Commentary on the Gospel of

Claretian Pulbications - Manila


This gospel story overflows with vivid, symbolically charged details. A man possessed by an evil spirit now lives among the tombs. It suggests a man afflicted by his own consciousness of sin, living as one already dead. Though he punishes himself with stones, his own deep-seated sins recoil in terror in the presence of Jesus; from the point of view of this “old man,” the call to conversion, though it is offering a passage back to life, is also the summons to a kind of death. 

The story takes another turn, when the evil spirits call themselves “Legion”—the name for a large unit of Roman soldiers. In the context of first-century Palestine, this allusion to Roman occupation adds an element of subversion.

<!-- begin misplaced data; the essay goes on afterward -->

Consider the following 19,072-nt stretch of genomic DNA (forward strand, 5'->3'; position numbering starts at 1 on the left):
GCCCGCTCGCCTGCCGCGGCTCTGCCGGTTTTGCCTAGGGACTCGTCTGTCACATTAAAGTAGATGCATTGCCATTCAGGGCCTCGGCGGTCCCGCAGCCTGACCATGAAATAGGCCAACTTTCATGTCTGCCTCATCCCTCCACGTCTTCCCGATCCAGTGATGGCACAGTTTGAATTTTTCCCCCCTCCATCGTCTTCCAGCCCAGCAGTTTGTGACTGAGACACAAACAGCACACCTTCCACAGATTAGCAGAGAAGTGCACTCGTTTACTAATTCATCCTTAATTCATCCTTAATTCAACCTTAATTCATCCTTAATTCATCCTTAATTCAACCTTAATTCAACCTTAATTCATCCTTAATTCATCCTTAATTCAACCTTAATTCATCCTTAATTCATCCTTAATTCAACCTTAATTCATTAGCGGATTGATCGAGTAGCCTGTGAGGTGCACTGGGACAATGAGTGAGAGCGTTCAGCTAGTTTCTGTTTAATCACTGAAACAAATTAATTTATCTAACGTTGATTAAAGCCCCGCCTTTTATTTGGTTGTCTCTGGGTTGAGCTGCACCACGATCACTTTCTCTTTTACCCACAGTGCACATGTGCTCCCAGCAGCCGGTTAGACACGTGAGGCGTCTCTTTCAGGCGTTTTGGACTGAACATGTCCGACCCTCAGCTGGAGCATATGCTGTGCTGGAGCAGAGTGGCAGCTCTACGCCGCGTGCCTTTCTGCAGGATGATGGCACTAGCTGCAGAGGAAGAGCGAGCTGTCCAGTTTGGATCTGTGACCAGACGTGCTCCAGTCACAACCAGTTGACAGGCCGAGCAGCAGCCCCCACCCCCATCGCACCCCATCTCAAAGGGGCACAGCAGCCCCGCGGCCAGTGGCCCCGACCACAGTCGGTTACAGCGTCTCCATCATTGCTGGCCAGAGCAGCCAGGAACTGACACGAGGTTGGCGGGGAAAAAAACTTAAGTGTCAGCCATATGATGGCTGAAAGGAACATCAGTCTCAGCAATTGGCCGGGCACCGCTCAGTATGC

Altogether it is a story of disruption and conflict—a confrontation between the power of Jesus and the forces of captivity, whether in the life of one sinner, or in the wider society. In either case, Jesus takes on the forces of death and deadness, drives them out, and leaves behind a man brought to new life, “clothed and in his right mind,” charged to proclaim the terri­fying mercy of the Lord. 


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